Diagnosis and evaluation of AdSD is challenging as there are no specific tests to diagnose it. Various tests mentioned in literature are perceptual, acoustic analysis, and subjective self-assessment tests. These can be used to help in diagnosis and also to evaluate voice post-procedure. [2] Perceptual tests include rating on GRBAS scale, phonatory break analysis. Post intervention, acoustic analysis may show improvement in jitter, shimmer and maximum phonation time. Subjective tests like VHI can also be used to assess the improvements in voice. Aerodynamic measurements or electromyography may also be used.

Diagnosis can be confused with muscle tension dysphonia. [3] The patient may present in a similar manner and laryngoscopic imaging may be confusing. AdSD can be differentiated by evidence of voice breaks during vocalization, greater variation in speech; also spasms in muscle tension dysphonia are sustained throughout, whereas in adductor spasmodic dysphonia they are irregularly placed at the time of adduction.

Various treatment modalities have been described. Unilateral sectioning of RLN was the first treatment introduced for spasmodic dysphonia; it acted by paralyzing all the muscles on one side of larynx. [4] Botulinum toxin injection is presently the gold standard treatment modality. Under EMG guidance 0.25-2.5 U of Botulinum toxin can be injected into the thyroarytenoid muscle bilaterally. 1.5 U of toxin has been found to be adequate without causing any side effects. [5],[6] These injections need to be repeated every 6 monthly though a lower dose may be required after initial sittings because of long-term effects of Botulinum toxin. [6] It acts by blocking the release of acetylcholine at the motor endplates; a central action is also suggested. Patient can have breathiness, swallowing difficulty following the injection which resolves over time. The dose of Botulinum toxin used should be such that benefit of improvement in voice should be matched with risk of producing aphonia, breathiness, and swallowing difficulties. After a few weeks of injection, innervation of new fibers is started by the nerve endings resulting in re-appearance of symptoms by 4-6 months. After one to five injections results have been found to be consistent. [5] Surgical options available for intractable cases of AdSD not responding to medical management are bilateral thyroarytenoid muscle myectomy, neurectomy, combined neurectomy and myomectomy, and laryngoplasties. Trans-oral laser assisted partial thyroarytenoid myectomy has also been described. [7] Functional reinnervation of vocal folds after selective laryngeal adductor denervation has also been tried recently. Laryngoplasties/Laryngeal framework surgeries involve changing the shape of the laryngeal cartilage. In AdSD this can be done by pushing the anterior commisure back to relax the vocal cords. Isshiki described the type II thyroplasty which comprised widening of the thyroid cartilage. [8],[9] It involved incising the thyroid cartilage and placing a piece of silastic between the two edges, as the vocal cords will be held apart thus reducing the effect of hyper adduction on the vocal cords. Improvements in symptoms such as hyper function, tremor of voice have been reported. Surgeries for AdSD invariably result in a breathy voice. [8] Long-term effects of the type II thyroplasty were questioned earlier but a few recent studies have established the improvement in voice with the surgery. [10]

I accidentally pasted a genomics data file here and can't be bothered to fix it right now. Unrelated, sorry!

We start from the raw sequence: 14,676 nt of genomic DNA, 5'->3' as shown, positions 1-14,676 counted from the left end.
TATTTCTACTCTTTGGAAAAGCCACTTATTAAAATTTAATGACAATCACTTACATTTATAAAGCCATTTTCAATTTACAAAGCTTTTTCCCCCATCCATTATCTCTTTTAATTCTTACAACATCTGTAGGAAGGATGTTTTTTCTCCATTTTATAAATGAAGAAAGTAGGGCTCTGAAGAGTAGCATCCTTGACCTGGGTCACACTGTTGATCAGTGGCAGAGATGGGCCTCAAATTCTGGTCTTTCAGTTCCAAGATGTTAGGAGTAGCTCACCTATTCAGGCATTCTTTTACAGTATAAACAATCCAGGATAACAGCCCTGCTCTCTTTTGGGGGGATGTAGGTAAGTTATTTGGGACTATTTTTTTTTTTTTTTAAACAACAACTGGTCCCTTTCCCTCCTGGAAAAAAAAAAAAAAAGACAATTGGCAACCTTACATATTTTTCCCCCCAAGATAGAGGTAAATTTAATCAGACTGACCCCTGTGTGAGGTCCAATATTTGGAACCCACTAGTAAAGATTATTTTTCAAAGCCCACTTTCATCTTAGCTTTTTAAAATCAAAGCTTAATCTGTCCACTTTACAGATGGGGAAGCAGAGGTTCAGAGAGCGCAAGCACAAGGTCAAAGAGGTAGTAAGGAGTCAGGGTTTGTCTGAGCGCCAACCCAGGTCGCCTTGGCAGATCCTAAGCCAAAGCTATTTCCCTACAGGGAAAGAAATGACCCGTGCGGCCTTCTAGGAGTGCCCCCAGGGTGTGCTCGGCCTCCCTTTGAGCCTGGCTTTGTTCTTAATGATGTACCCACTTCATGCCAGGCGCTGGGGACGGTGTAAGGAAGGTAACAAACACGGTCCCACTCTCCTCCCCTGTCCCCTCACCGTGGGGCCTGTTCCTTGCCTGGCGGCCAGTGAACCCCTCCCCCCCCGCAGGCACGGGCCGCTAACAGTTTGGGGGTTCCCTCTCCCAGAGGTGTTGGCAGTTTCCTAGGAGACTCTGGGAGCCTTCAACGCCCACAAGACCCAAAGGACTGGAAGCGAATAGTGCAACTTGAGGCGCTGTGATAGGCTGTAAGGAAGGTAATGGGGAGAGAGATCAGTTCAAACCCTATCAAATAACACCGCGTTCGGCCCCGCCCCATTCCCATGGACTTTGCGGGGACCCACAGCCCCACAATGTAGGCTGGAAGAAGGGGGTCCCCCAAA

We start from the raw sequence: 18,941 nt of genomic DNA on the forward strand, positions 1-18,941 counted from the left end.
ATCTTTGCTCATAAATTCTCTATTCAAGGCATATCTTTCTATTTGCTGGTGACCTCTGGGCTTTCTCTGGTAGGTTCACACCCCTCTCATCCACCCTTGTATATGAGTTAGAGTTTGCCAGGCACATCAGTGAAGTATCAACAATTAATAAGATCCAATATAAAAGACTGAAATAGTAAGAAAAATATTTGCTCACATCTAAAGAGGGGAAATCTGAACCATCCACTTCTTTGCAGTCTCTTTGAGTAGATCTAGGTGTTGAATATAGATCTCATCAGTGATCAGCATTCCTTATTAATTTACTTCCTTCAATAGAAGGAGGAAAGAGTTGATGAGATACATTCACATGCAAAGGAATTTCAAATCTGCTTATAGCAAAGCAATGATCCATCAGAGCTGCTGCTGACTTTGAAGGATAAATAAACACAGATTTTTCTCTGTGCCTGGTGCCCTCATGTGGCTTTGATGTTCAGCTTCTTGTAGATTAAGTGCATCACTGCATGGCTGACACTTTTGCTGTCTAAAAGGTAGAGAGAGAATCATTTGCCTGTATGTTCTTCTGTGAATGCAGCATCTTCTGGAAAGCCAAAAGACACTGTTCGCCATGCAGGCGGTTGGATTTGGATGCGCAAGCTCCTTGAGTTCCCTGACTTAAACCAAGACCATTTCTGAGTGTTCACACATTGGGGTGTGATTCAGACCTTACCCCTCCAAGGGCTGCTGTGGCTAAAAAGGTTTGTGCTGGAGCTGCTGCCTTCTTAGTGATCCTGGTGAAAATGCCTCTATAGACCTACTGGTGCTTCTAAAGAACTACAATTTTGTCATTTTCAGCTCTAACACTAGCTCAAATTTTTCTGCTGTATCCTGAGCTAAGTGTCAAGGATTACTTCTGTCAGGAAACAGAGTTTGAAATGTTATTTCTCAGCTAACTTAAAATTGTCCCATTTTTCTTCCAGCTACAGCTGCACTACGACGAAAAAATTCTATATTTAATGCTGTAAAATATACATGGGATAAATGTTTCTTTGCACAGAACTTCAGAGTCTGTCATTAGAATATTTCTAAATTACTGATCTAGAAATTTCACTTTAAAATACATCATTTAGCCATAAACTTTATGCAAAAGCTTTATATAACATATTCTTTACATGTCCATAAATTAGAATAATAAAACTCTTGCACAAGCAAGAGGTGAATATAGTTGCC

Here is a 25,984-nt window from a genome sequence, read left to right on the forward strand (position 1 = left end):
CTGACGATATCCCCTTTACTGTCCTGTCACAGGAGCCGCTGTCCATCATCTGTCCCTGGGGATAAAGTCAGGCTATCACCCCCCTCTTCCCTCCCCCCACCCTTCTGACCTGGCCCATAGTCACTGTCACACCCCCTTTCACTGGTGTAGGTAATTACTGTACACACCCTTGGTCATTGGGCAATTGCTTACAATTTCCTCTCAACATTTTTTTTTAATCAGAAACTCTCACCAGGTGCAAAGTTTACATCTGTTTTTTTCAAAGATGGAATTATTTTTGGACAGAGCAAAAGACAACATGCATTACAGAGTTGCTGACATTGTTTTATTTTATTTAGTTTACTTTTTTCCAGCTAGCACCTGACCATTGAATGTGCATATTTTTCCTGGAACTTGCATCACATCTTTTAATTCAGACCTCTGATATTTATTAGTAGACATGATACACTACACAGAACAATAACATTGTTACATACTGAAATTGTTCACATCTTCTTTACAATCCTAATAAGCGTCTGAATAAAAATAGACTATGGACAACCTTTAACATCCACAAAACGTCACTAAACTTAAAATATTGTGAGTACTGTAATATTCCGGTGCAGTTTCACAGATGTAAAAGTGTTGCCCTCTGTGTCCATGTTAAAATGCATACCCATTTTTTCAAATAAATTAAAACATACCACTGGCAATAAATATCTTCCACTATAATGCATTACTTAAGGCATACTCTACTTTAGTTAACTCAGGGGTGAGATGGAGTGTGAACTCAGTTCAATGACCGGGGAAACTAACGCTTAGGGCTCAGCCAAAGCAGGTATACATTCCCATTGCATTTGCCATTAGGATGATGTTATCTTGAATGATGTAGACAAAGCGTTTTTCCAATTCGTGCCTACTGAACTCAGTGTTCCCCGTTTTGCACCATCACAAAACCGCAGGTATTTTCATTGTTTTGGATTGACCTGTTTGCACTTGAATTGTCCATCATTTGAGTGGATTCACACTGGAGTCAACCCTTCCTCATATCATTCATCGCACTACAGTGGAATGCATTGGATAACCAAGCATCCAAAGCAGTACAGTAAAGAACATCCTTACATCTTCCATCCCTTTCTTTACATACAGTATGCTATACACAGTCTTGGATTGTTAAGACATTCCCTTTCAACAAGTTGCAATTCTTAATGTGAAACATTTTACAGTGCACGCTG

Our patient, a case of AdSD who had good improvement initially with injection Botulinum toxin failed to show improvement with subsequent injections. As he was an intractable case of AdSD and his quality of life was affected, he was taken up for thyroplasty after appropriate counseling about the hoarseness of voice expected after surgery. Thyroplasty type II was preferred because it does not demand high expertise or technicality and is a completely reversible, low cost procedure which can be done under local anesthesia with gratifying results.

   Conclusions Top

The message of this article is to highlight that Botulinum toxin is the gold standard for treatment of AdSD and in intractable cases with deterioration of quality of life surgical techniques like thyroplasty type II may be utilized.

   References Top

1.Edgar JD, Sapienza CM, Bidus K, Ludlow CL. Acoustic measures of symptoms in abductor spasmodic dysphonia. J Voice 2001;15:362-72.  Back to cited text no. 1
2.Langeveld TP, van Rossum M, Houtman EH, Zwinderman AH, Briaire JJ, Baatenburg de Jong RJ. Evaluation of voice quality in adductor spasmodic dysphonia before and after botulinum toxin treatment. Ann Otol Rhinol Laryngol 2001;110:627-34.  Back to cited text no. 2
3.Sapienza CM, Walton S, Murry T. Adductor spasmodic dysphonia and muscular tension dysphonia: Acoustic analysis of sustained phonation and reading. J Voice 2000;14:502-20.  Back to cited text no. 3
4.Fritzell B, Hammarberg B, Schiratzki H, Haglund S, Knutsson E, Mårtensson A. Long-term results of recurrent laryngeal nerve resection for adductor spasmodic dysphonia. J Voice 1993;7:172-8.  Back to cited text no. 4
5.Ludlow CL. Treatment of spasmodic dysphonia: Limitation of current approaches. Curr Opin Otolaryngol Head Neck Surg 2009;17:160-5.  Back to cited text no. 5
6.Birkent H, Maronian N, Waugh P, Merati AL, Perkel D, Hillel AD. Dosage changes in patients with long term botulinium toxin for use of laryngeal dystonia. Otolaryngol Head Neck Surg 2009;140:43-7.  Back to cited text no. 6
7.Tsuji DH, Chrispim FS, Imamura R, Sennes LU, Hachiya A. Impact in vocal quality in partial myectomy and neurectomy endoscopic of thyroarytenoid muscle in patients with adductor spasmodic dysphonia. Braz J Otorhinolaryngol 2006;72:261-6.  Back to cited text no. 7
8.Chhetri DK, Mendelsohn AH, Blumin JH, Berke GS. Long-term follow up results of selective laryngeal adductor denervation-reinnervation surgery for adductor spasmodic dysphonia. Laryngoscope 2006;116:635-42.  Back to cited text no. 8
9.Isshiki N, Sanuki T. Surgical tips for type II thyroplasty for adductor spasmodic dysphonia: Modified technique after reviewing unsatisfactory cases. Acta Otolaryngol 2010;130:275-80.  Back to cited text no. 9
10.Sanuki T, Isshiki N. Overall evaluation of effectiveness of type II thyroplasty for adductor spasmodic dysphonia. Laryngoscope 2007;117:2255-9.  Back to cited text no. 10


  [Figure 1], [Figure 2], [Figure 3], [Figure 4]

  [Table 1]